West Hawai‘i Dedicates New Kona CourthouseOctober 1, 2019, 4:21 PM HST (Updated October 1, 2019, 4:36 PM)
Hundreds of people gathered Tuesday morning outside the new Kona courthouse to celebrate its completion and join in dedicating the newly-finished project to the service of justice.
The $95.8 million Keahuolū Courthouse Kona Judiciary Complex was a vision 30 years in the making that came in on time and under budget. Local and state dignitaries joined the West Hawai‘i community for its dedication.
Chief Justice Mark E. Recktenwald spoke to a crowd gathered on the walkway in front of the building, saying the new courthouse represents a significant milestone for West Hawai‘i, as it will allow programs and justice to be more readily available.
“I can’t thank everybody enough who had a role in building this building — from (those) 30 years ago who started the dream, to the folks who put the last brick in the wall,” Recktenwald said. “I’m so grateful to everyone who put on a hard hat and boots and pounded this building out with care and professionalism.”
The chief justice singled out retired 3rd Circuit Court Chief Judge Ronald Ibarra. It was Ibarra’s vision decades ago to construct a building that accommodated the needs of West Hawai‘i.
“As great as the courthouse is as a building, it’s about the people,” Recktenwald said. “It’s because they had a vision of justice in this community where we could provide services, where they could come and resolve their disputes in a peaceful manner.”
Ibarra recalled with the crowd his words at the groundbreaking for the courthouse in September of 2016: “It’s about time!”
“Today, I say ‘finally’ West Hawai‘i has a courthouse,” Ibarra said with a smile.
Ibarra talked about how Kona’s 3rd Circuit Court had been located in the old Kona Hospital in Kealakekua, with the law library and self-help desk located in the morgue. There were regular security concerns with prisoners in transport being brought in through public walkways. There were also issues with a lack of parking for jurors, along with those coming to court. Sprawled in other locations were family court and drug court.
“They weren’t courthouses, they were make-shift to serve the Kona community,” Ibarra said.
“For decades, our judges and judiciary employees served in sub-standard conditions.”
Recktenwald surprised Ibarra by dedicating the Self-Help Center at the new courthouse as “Chief Judge Ronald Ibarra Self-Help Center.”
At 140,000 square feet, the new, three-story courthouse has five courtrooms with meeting rooms for attorneys and victim advocates on every floor. The building also has a footprint for future expansion and is LEED-certified.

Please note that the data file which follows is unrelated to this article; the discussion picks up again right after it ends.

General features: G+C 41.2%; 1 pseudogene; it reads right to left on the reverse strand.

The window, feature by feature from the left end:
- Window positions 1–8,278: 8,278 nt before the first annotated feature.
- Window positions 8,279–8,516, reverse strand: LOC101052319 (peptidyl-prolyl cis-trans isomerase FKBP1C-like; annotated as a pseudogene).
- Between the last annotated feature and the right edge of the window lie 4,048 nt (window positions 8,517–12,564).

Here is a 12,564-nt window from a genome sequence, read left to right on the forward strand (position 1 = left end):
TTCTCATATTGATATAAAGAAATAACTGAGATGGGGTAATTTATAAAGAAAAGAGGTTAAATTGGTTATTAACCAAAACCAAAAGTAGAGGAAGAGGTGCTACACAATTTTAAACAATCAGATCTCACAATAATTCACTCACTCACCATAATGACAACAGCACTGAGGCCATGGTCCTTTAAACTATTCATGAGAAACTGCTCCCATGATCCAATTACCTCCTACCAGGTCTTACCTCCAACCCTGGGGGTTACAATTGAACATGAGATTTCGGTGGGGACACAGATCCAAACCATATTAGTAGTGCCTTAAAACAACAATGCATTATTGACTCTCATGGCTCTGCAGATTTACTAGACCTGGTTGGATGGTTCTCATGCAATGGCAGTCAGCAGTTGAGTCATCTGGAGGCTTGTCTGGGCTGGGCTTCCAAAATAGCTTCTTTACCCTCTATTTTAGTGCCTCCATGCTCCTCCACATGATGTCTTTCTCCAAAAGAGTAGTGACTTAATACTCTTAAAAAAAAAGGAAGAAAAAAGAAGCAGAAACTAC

“West Hawai‘i now has a courthouse it can be proud of,” Ibarra said. “It stands a symbol of democracy.”
Gov. David Ige was also present at the dedication, saying “we see first-hand the meaning of perseverance.”
Ige recalled being part of the discussion of a new Kona courthouse years ago when he served as chair of Ways and Means Committee in the Hawai‘i State Senate. Ibarra took him on a walkthrough of the three courthouse sites, where Ige saw what a challenge it was to administer justice in inadequate facilities.
“To think about the self-help desk in the morgue didn’t really resonate with me,” Ige said. He added after the ceremony that the new courthouse was a long time coming.
“It’s remarkable what the public servants provided this community in really poor facilities,” Ige continued.
Employees of the judiciary are just as excited about the building as their leaders. Judge Melvin Fujino said the new building provides access to justice.
Because of less direct contact with the public, Fusion said, there is less confusion and the facility is more secure. Deputy Prosecutor Mark Disher described the facilities as amazing.
“It garners the respect of the law that it deserves,” Disher said.
The ceremony included a performance by Kaulana Nā Pua ‘O Lili‘uokalani, under the direction of Kumu Hula Bernadette Pelena Keeling. The courthouse was also blessed by Kahu Danny Akaka Jr.
While the courthouse dedication took place Tuesday, operations at the facility actually began on Sept. 3, 2019.